The personal take on this docu makes it hit pretty close to home. If it'd just been a long infomercial about the dangers it would've never struck me as it did with this documentary. All the little stories of injuries and loss, all accumulated over as little as 5 years, make you realise that this is also a people's problem as much as it is an environmental issue. It teached me a lot about the immediate dangers involved but also shows the wear and tear over time. The music is also good and the narration is pleasant, so overall this makes it a great documentary.
It seemed to be an authentic look at an issue, but there are definite biases in any film of this sort. The most important part of this film is it started a conversation about the cons to America's vast natural gas lakes. I'm currently looking for a decent look to the other side of this issue, but it seems to be hard being that the corporations are on that side of the debate. Either way, if you want to see beautiful sights made ugly, tap water that lights on fire and a potential aquifer problem in the 21st century, boot this up on netflix and see what you think about it!
Watched in November 2010
This is perhaps one of the most shocking and disturbing films I've seen and the fact that it's all real is even more terrifying. The film follows Josh Fox who has been offered a vast amount of money by those who wish to drill on his land for natural gas. Concerned about the after effect he goes in search of some details.
What he finds is so utterly disturbing and sad and that being huge amounts of people whose health and welfare have been effected by natural gas drilling in their back yard. The industry is enormous and the amount of gas sites are in the hundreds of thousands some are even on 'public land'. People…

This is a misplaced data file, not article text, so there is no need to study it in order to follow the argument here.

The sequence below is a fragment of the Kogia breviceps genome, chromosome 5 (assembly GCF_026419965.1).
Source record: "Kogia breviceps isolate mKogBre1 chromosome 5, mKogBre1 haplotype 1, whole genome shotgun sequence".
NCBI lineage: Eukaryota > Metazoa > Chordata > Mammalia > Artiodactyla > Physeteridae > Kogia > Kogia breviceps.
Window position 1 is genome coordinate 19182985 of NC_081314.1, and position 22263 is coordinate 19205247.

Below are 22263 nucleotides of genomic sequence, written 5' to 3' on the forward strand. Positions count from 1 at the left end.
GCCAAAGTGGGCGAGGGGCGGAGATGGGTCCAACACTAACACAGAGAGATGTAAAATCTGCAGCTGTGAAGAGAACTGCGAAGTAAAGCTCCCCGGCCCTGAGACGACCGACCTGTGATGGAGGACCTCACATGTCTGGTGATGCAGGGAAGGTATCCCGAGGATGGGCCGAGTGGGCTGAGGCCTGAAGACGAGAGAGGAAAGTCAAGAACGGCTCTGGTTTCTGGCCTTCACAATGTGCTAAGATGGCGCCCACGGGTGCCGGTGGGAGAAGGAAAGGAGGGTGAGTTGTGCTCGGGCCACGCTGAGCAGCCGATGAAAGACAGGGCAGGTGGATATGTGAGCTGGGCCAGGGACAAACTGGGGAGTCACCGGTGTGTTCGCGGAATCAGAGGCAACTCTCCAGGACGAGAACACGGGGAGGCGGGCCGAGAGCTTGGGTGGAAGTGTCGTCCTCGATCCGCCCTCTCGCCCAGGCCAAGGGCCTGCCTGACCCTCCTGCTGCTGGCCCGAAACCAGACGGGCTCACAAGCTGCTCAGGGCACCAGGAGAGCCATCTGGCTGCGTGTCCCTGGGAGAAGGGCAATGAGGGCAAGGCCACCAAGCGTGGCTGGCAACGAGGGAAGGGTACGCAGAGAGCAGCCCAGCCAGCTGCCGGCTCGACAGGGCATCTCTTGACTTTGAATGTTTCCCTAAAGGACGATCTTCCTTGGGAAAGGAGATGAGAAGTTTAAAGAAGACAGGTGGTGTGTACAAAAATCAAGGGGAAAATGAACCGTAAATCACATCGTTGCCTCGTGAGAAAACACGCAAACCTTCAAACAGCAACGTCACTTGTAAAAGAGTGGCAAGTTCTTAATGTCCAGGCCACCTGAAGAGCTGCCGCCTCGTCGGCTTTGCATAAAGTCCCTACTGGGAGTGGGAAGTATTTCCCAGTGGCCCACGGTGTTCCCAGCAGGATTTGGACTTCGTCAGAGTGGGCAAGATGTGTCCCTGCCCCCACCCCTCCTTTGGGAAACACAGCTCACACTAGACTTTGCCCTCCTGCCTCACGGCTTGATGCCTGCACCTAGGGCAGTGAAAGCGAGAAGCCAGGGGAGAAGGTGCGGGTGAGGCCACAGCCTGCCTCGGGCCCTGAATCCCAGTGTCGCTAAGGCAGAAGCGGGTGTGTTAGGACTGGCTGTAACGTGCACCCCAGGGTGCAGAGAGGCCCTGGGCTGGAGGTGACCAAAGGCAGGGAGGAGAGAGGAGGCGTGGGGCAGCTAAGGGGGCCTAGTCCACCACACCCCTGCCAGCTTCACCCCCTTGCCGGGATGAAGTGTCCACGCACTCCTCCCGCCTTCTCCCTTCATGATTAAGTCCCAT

For those of you who have HBO I encourage you to check out the documentary, Gasland, playing this month. Not only is it an excellent doc, but the subject could well affect each of us in the very near future.
If you're unfamiliar (as I was) Gasland is about the practice of Hydraulic Fracturing which is the process used by the natural gas companies to extract natural gas from the earth. Hydro-fracking is the process of forcing obscene amounts of water infused with nearly 600 different chemicals (many of which are carcinogens and some of which produce neurotoxins) into the earth in order to break apart rock to release natural gas from large pockets where it can be collected into…
Rather amateurishly made.
Fuck Dick Cheney
SAW: in SCA 216 at USC (for 511)
In a state that is considering fracking, this is a must-watch.
My first gut reaction was that I really don't like Josh Fox. The way he delivers his narration of his film, while appropriate given the circumstances, was strangely off putting.
My second gut reaction was to want to vomit as list after list of chemicals was read off to me even though I had no idea exactly what they meant.
I've seen environmental documentaries that don't feel as fear mongering as Gasland, but still present more potent arguments (cough The Unforeseen cough). Fox seems most interested in showing fiery water, and asking people to drink polluted water. Which makes for good spectacle, but does just as much good fracking. Even in the context the film was released in it feels…
Josh Fox is a cornball who, while well researched, tries to be something he's not.